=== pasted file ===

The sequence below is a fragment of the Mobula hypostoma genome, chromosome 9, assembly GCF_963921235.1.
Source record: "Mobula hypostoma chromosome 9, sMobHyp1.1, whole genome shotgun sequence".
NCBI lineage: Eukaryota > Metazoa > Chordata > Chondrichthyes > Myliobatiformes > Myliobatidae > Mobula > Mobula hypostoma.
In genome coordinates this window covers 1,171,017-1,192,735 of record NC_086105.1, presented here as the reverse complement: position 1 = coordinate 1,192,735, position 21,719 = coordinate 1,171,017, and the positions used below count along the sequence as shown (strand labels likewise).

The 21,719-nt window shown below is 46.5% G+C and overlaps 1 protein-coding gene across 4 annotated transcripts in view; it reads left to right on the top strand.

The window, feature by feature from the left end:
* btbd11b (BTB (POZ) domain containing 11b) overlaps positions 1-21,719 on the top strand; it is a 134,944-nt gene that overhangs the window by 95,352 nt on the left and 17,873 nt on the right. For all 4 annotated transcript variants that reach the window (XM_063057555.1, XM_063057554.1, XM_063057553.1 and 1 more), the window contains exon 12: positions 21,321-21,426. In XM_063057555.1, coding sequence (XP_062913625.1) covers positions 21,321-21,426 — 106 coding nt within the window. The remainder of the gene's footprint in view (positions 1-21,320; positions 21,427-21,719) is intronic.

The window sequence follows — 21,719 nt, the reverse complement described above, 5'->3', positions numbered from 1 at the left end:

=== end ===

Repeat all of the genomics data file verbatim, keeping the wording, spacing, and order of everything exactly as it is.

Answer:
The sequence below is a fragment of the Mobula hypostoma genome, chromosome 9, assembly GCF_963921235.1.
Source record: "Mobula hypostoma chromosome 9, sMobHyp1.1, whole genome shotgun sequence".
NCBI lineage: Eukaryota > Metazoa > Chordata > Chondrichthyes > Myliobatiformes > Myliobatidae > Mobula > Mobula hypostoma.
In genome coordinates this window covers 1,171,017-1,192,735 of record NC_086105.1, presented here as the reverse complement: position 1 = coordinate 1,192,735, position 21,719 = coordinate 1,171,017, and the positions used below count along the sequence as shown (strand labels likewise).

The 21,719-nt window shown below is 46.5% G+C and overlaps 1 protein-coding gene across 4 annotated transcripts in view; it reads left to right on the top strand.

The window, feature by feature from the left end:
* btbd11b (BTB (POZ) domain containing 11b) overlaps positions 1-21,719 on the top strand; it is a 134,944-nt gene that overhangs the window by 95,352 nt on the left and 17,873 nt on the right. For all 4 annotated transcript variants that reach the window (XM_063057555.1, XM_063057554.1, XM_063057553.1 and 1 more), the window contains exon 12: positions 21,321-21,426. In XM_063057555.1, coding sequence (XP_062913625.1) covers positions 21,321-21,426 — 106 coding nt within the window. The remainder of the gene's footprint in view (positions 1-21,320; positions 21,427-21,719) is intronic.

The window sequence follows — 21,719 nt, the reverse complement described above, 5'->3', positions numbered from 1 at the left end: